Stations outside of Kathmandu have been shown to have more news programs than stations established inside the Valley, primarily sourced from content providers based in Kathmandu and dominated by national politics. As such, community stations can be said to be as national in outlook as any commercial station.

Investigative pieces probing local corruption are seldom carried out, perhaps a result of safety concerns or pandering to political or financial patrons. While centrally produced programs on crucial issues such as constitution-making and federalism do incorporate local voices and offer quality analysis on complex subject matter to resource-strapped stations, it is clear that some of the most important decisions facing Nepalis are largely out of the reach of real grassroots participation.

A true community station requires local orientation and community accountability. Ownership by traditionally dominant local groups and political parties goes contrary to this ethic. There are numerous community radios which do exhibit excellent practices, but in many cases the word "community" has been captured for self-serving ends.

The Community Radio Performance Assessment System, a point-based method of scoring the "health" of community stations, is now identifying model community stations while providing incentives and support for stations with lower scores. Almost half of the total score is devoted to the local orientation of programming and community ownership and participation. The results should offer a good baseline from which an appropriate system of classification, development guidelines, and regulation can evolve in a sector emerging from its infancy. It is in the effort to reclaim the title of "community" that democratic processes in community radio can flourish and community radio can endure as a principal agent of democratisation.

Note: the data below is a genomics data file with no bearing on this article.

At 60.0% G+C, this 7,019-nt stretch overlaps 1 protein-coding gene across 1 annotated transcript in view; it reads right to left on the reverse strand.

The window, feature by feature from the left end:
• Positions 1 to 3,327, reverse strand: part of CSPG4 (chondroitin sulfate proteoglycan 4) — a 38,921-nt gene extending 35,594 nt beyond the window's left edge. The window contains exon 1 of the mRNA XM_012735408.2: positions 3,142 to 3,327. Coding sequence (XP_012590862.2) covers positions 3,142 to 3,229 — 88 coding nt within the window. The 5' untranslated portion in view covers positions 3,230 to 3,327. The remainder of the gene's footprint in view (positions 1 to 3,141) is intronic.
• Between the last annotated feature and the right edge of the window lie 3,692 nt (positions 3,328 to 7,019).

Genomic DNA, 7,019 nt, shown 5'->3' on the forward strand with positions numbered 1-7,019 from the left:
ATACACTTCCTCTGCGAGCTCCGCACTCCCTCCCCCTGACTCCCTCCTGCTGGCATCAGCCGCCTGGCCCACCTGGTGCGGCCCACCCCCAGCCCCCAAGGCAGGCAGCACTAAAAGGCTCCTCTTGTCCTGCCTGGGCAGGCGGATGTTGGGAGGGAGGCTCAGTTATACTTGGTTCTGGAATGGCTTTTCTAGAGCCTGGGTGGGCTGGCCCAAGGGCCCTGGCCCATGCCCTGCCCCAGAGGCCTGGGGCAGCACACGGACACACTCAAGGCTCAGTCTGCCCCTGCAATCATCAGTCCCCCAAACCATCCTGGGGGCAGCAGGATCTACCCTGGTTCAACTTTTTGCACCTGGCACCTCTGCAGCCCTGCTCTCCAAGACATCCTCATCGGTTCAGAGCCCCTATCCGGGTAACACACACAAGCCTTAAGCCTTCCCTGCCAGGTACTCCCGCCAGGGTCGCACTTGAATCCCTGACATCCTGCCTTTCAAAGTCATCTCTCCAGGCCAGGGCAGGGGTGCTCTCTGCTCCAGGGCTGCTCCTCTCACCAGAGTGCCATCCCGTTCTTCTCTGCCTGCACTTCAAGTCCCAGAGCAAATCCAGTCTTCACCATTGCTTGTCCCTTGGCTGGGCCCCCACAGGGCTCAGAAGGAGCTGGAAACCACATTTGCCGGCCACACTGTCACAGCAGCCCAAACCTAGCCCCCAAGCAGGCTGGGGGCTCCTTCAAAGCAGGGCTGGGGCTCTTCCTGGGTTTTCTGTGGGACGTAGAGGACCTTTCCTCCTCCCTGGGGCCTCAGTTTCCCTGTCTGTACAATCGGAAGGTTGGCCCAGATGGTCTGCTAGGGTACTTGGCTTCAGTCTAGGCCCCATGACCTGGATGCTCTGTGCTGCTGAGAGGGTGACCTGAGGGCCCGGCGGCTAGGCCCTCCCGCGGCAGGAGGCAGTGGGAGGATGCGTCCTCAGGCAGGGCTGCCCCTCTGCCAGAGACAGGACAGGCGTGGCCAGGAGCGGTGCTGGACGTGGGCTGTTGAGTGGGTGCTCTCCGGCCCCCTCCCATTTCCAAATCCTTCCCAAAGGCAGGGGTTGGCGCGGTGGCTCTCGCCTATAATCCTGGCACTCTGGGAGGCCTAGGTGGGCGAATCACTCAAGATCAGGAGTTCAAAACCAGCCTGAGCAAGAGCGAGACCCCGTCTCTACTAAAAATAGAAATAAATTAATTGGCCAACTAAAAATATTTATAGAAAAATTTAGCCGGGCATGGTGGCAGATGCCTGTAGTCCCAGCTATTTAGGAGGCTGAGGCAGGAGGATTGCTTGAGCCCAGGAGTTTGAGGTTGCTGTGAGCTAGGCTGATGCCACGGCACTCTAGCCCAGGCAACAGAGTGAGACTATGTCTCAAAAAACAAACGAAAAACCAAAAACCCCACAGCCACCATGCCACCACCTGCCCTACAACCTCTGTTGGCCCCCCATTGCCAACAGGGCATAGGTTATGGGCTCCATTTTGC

Anthony Wille is with the Graduate Program in International Affairs, The New School, New York.



1. John Goslino
I delivered a course on participative marketing for 18 community/local radios in Nepal over a week facilitated by Antenna Foundation Nepal, and learned a lot myself speaking with radio station managers and stakeholders.  I share the views of the author.  The promise and reality are quite different in Nepal.  Local content is minimal.  A key issue is the common lack of real community ownership of stations, instead we have entities with vested interests, a factor that constrains the opportunity and possibilities. The community radio performance assessment system mentioned has a lot of merit, but neglects one very important aspect, the audience.  Unless a station has an audience, and understands it, the station really has nothing, regardless of quality of governance, programming and anything else.  For more (and free) information about a true participative approach to community radio development visit my website, www.audiencedialogue.net


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LATEST ISSUE
638
(11 JAN 2013 - 17 JAN 2013)